Dear Dr. Gridlock:

I have seen much written about outer beltways through Maryland, Virginia or wherever they may be located, but I haven't seen anything on the future of I-66. Are there any plans to make I-66 three lanes to Manassas or Gainesville? It also appears that four lanes {on I-66} could be used between the Beltway and Rte. 50.

Does Dr. Gridlock have a cure?STEVE KOPACH Gainesville

What's the matter, Mr. Kopach? You don't like bumper-to-bumper traffic in both directions in a highway corridor surrounded by explosive growth and already more heavily traveled than the Woodrow Wilson Bridge? No sense of humor?

The short answer is that the Virginia Department of Transportation is planning to add a car-pool and bus lane to the seven-mile I-66 segment between Rte. 50 and the Beltway. But the bad news is that construction for that is not expected until 1991 and completion not until 1993. For the 15-mile I-66 segment between Gainesville and Rte. 50, the highway department plans to acquire right of way and do engineering studies to add a car- pool lane, but there is no plan to begin build that before 1993.

This can all be speeded up -- or delayed -- depending on public comments during the state's highway allocation hearings next year, according to highway department spokeswoman Marianne Pastor.

The importance to commuters of the I-66 corridor between Gainesville in Prince William County and the Beltway cannot be overstated. The number of cars who use that road daily (135,000 in 1986) was more than the number who use the Beltway's heavily traveled Woodrow Wilson Bridge and almost as many as the 14th Street Bridge corridor (174,000). Since then, with heavy growth in western Fairfax and Prince William counties, traffic has increased tremendously. "There is no longer any heavy flow into town in the morning and the reverse in the evening. With the growth in the Dulles corridor and Tysons Corner, I-66 is heavily congested in both directions," Pastor said.

Still, it is only two lanes in each direction from Gainesville to Rte. 50, and three lanes in each direction from Rte. 50 to the Beltway (except for a two-lane segment under the Rte. 123 bridge). Inside the Beltway it is two lanes again.

A consultant's report concluded last year that I-66's "basic characteristics, those of a rural freeway, are unsuited to the present and future travel needs for the region." That's so, but it sure is taking a long time to do something about it.

The highway department is concentrating right now on improving access to I-66 with an auxiliary lane at the Dulles Toll Road, and on building complete interchanges (meaning access from all directions) at Nutley Road and Rte. 50.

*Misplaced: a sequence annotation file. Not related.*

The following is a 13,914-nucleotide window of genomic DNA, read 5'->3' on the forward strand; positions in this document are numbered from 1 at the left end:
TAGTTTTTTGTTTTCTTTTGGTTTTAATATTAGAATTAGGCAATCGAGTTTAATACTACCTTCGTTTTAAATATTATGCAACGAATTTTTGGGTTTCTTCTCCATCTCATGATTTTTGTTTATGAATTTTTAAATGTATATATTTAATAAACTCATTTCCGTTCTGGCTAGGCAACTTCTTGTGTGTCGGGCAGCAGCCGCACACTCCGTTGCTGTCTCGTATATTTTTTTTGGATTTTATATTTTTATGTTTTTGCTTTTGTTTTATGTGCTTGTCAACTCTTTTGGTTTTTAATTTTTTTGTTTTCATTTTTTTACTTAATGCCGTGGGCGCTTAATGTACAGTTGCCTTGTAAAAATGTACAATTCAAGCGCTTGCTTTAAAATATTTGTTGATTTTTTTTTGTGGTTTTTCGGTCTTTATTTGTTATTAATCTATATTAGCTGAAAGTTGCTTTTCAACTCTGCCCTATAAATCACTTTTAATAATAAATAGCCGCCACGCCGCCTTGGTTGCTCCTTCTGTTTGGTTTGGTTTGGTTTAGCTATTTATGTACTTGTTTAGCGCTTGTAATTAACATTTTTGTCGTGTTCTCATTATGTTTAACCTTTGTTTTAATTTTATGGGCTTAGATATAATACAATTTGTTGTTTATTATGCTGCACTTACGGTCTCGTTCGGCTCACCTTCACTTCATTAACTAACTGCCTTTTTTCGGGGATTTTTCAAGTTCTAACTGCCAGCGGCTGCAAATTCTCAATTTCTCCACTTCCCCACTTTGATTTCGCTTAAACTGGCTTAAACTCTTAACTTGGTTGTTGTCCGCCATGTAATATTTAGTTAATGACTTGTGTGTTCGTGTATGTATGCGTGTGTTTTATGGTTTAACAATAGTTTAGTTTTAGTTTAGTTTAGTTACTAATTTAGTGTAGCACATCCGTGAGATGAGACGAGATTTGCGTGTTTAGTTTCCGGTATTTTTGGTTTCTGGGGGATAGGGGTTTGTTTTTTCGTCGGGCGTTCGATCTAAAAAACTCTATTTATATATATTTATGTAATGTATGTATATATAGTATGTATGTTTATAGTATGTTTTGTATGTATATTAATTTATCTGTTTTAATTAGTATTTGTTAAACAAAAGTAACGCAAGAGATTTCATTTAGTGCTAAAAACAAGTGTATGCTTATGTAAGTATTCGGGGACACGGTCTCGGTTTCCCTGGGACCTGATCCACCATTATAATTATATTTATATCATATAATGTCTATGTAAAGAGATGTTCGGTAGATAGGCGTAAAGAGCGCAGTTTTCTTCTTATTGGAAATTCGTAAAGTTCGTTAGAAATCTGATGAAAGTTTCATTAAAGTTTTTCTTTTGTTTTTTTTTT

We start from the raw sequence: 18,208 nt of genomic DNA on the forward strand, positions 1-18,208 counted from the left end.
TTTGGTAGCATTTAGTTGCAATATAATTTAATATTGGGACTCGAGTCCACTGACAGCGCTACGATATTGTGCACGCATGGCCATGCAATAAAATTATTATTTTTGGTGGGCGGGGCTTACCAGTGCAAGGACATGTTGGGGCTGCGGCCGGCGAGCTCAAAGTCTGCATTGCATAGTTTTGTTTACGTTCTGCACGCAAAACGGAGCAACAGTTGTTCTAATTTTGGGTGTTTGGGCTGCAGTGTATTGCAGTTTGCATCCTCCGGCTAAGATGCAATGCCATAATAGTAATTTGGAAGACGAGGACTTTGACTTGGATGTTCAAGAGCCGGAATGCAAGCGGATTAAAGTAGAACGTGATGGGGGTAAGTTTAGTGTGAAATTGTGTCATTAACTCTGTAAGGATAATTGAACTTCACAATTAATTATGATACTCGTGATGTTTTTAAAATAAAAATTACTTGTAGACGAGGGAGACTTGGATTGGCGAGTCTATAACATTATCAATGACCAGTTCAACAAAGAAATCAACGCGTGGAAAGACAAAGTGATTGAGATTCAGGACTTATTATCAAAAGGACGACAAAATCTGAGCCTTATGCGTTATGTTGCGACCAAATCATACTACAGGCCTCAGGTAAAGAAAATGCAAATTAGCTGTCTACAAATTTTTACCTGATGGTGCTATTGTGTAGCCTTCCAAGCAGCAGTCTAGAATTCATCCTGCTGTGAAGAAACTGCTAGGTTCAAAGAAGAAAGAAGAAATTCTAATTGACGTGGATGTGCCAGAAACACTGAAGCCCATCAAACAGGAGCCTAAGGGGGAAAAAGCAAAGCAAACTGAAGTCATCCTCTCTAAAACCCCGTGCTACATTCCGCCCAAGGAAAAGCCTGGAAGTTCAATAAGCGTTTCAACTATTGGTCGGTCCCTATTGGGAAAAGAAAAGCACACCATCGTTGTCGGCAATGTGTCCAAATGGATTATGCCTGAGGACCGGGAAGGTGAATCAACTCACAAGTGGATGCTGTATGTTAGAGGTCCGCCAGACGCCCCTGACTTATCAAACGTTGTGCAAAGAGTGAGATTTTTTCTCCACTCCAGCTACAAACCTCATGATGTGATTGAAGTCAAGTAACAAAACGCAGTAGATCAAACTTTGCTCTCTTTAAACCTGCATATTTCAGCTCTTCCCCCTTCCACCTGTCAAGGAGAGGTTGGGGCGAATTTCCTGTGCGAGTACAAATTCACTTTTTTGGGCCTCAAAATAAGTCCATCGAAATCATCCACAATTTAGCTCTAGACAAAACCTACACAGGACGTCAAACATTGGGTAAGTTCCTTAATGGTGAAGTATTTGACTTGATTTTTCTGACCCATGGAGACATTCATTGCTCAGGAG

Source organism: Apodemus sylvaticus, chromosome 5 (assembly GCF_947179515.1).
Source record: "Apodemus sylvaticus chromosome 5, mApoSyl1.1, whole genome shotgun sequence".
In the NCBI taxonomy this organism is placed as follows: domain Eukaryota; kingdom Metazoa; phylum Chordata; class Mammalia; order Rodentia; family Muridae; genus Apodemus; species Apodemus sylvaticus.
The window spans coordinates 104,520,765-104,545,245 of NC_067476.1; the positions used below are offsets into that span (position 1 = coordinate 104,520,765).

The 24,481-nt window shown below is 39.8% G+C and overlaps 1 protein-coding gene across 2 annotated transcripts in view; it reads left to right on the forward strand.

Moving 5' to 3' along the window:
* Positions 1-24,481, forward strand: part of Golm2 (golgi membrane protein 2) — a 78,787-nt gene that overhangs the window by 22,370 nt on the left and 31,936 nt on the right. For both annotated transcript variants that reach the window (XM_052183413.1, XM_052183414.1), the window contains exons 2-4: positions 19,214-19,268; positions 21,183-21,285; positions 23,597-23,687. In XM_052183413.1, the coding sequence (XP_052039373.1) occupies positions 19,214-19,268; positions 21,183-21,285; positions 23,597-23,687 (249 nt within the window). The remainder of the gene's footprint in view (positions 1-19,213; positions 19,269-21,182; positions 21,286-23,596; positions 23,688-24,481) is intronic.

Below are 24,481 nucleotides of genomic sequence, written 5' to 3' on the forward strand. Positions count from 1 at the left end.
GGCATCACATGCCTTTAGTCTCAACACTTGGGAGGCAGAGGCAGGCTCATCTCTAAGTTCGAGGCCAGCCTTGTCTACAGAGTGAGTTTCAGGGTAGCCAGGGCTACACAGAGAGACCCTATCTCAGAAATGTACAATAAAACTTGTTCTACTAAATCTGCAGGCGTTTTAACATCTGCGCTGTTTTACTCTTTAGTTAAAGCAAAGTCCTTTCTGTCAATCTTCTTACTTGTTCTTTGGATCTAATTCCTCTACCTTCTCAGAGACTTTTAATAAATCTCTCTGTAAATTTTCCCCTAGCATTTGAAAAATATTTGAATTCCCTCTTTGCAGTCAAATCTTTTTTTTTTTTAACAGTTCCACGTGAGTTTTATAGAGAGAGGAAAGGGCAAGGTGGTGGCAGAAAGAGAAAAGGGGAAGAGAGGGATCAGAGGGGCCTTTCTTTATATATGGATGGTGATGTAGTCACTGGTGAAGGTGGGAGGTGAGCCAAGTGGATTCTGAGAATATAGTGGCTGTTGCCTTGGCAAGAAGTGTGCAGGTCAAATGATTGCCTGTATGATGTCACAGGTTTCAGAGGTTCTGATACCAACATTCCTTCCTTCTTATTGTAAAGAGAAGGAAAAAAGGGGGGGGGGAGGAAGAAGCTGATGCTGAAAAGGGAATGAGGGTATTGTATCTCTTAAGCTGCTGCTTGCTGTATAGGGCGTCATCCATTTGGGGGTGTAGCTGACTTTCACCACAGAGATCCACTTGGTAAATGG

Beyond that, even though the 22-mile I-66 corridor from Gainesville to the Beltway is a priority project, it will not be widened until 1993, and then only for a car pool lane on a seven-mile stretch.

But hasn't Gov. Gerald L. Baliles and his transportation secretary, Vivian E. Watts, promised help for Northern Virginia commuters? They tour the area in a press bus, expressing concern. So, where's the asphalt?

Said Pastor: "If the state were able to work autonomously and do what we knew was right without having to go through a number of the political hoops we have to go through, I am confident that the governor and state officials are bright enough to recognize this need and act on it."

The history of the major I-66 squabble was between the highway department, which wanted to build I-66 inside the Beltway, and opposition groups who thought that would be too much impact on neighborhoods and the environment. The highway inside the Beltway was finally approved, but with restrictions: two lanes in each direction, pools and buses only during rush hour, no trucks and extensive sound barriers.

"The political reality of this situation is that the state would have built I-66 as an eight-lane facility in the 1960s if it hadn't been for the parochial and political interests that blocked it," Pastor said. "Now, you've got to look at more mass transit as well as more road improvements. You cannot put eight lanes outside the Beltway without somewhere to go. The Beltway is already overloaded."

Pastor said there had been lots of discussion about I-66, but that the highway department needs more support from citizens to speed up improvements. "If there is enough citizen involvement, then people can no longer say that we are trying to ram something through that people don't want," she said. "It's always the people that are oppposed to a road who go to public hearings. You hear from the opposition, you never hear from the people the roads would benefit."

The cure you ask for then, Mr. Kopach, seems to be for citizens to speak up for the improvements they want. The prospect of not improving your stretch of I-66 for years, what with the current traffic congestion and growth occurring around it, is almost too painful to contemplate. If you would like to comment, feel free to drop a postcard here and it will be forwarded to the right people, or write directly to Marianne Pastor, Virginia Department of Transportation, 10777 Main St., Fairfax, Va. 22030.